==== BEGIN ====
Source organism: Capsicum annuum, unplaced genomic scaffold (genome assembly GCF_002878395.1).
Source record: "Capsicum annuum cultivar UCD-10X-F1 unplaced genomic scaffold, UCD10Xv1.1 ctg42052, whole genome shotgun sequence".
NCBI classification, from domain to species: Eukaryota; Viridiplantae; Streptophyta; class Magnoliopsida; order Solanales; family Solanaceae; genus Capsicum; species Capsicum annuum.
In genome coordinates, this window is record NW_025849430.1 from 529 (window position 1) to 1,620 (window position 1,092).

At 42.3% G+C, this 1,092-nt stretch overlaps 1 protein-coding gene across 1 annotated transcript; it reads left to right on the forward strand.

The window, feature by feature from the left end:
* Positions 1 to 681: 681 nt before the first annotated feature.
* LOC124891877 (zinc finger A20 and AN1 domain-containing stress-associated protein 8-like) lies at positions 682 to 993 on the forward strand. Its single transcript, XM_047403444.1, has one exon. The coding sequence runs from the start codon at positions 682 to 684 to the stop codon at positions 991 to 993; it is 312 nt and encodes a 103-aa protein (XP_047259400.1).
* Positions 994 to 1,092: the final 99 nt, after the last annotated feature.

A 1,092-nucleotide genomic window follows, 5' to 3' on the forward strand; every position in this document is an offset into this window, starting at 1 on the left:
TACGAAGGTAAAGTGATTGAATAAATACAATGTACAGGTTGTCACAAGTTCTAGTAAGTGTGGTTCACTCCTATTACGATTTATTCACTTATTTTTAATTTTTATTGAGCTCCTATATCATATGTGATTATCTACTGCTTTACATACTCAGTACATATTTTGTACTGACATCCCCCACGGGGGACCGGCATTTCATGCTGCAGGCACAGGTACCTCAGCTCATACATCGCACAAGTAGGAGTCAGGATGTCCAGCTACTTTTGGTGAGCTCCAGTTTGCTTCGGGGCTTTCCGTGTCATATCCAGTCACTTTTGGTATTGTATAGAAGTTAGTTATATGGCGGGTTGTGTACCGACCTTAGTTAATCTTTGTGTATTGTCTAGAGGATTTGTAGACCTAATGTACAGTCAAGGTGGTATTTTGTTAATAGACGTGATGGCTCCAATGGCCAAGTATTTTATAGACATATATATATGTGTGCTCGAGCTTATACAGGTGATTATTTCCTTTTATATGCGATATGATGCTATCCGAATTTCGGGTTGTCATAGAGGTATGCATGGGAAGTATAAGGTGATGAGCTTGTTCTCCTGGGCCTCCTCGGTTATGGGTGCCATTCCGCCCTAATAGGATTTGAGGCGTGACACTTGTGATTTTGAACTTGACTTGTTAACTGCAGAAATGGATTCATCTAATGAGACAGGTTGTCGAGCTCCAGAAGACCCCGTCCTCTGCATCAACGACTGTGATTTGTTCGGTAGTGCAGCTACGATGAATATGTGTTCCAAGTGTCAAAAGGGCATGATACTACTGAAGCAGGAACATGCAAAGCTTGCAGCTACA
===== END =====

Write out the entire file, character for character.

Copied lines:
Source organism: Capsicum annuum, unplaced genomic scaffold (genome assembly GCF_002878395.1).
Source record: "Capsicum annuum cultivar UCD-10X-F1 unplaced genomic scaffold, UCD10Xv1.1 ctg42052, whole genome shotgun sequence".
NCBI classification, from domain to species: Eukaryota; Viridiplantae; Streptophyta; class Magnoliopsida; order Solanales; family Solanaceae; genus Capsicum; species Capsicum annuum.
In genome coordinates, this window is record NW_025849430.1 from 529 (window position 1) to 1,620 (window position 1,092).

At 42.3% G+C, this 1,092-nt stretch overlaps 1 protein-coding gene across 1 annotated transcript; it reads left to right on the forward strand.

The window, feature by feature from the left end:
* Positions 1 to 681: 681 nt before the first annotated feature.
* LOC124891877 (zinc finger A20 and AN1 domain-containing stress-associated protein 8-like) lies at positions 682 to 993 on the forward strand. Its single transcript, XM_047403444.1, has one exon. The coding sequence runs from the start codon at positions 682 to 684 to the stop codon at positions 991 to 993; it is 312 nt and encodes a 103-aa protein (XP_047259400.1).
* Positions 994 to 1,092: the final 99 nt, after the last annotated feature.

A 1,092-nucleotide genomic window follows, 5' to 3' on the forward strand; every position in this document is an offset into this window, starting at 1 on the left:
TACGAAGGTAAAGTGATTGAATAAATACAATGTACAGGTTGTCACAAGTTCTAGTAAGTGTGGTTCACTCCTATTACGATTTATTCACTTATTTTTAATTTTTATTGAGCTCCTATATCATATGTGATTATCTACTGCTTTACATACTCAGTACATATTTTGTACTGACATCCCCCACGGGGGACCGGCATTTCATGCTGCAGGCACAGGTACCTCAGCTCATACATCGCACAAGTAGGAGTCAGGATGTCCAGCTACTTTTGGTGAGCTCCAGTTTGCTTCGGGGCTTTCCGTGTCATATCCAGTCACTTTTGGTATTGTATAGAAGTTAGTTATATGGCGGGTTGTGTACCGACCTTAGTTAATCTTTGTGTATTGTCTAGAGGATTTGTAGACCTAATGTACAGTCAAGGTGGTATTTTGTTAATAGACGTGATGGCTCCAATGGCCAAGTATTTTATAGACATATATATATGTGTGCTCGAGCTTATACAGGTGATTATTTCCTTTTATATGCGATATGATGCTATCCGAATTTCGGGTTGTCATAGAGGTATGCATGGGAAGTATAAGGTGATGAGCTTGTTCTCCTGGGCCTCCTCGGTTATGGGTGCCATTCCGCCCTAATAGGATTTGAGGCGTGACACTTGTGATTTTGAACTTGACTTGTTAACTGCAGAAATGGATTCATCTAATGAGACAGGTTGTCGAGCTCCAGAAGACCCCGTCCTCTGCATCAACGACTGTGATTTGTTCGGTAGTGCAGCTACGATGAATATGTGTTCCAAGTGTCAAAAGGGCATGATACTACTGAAGCAGGAACATGCAAAGCTTGCAGCTACA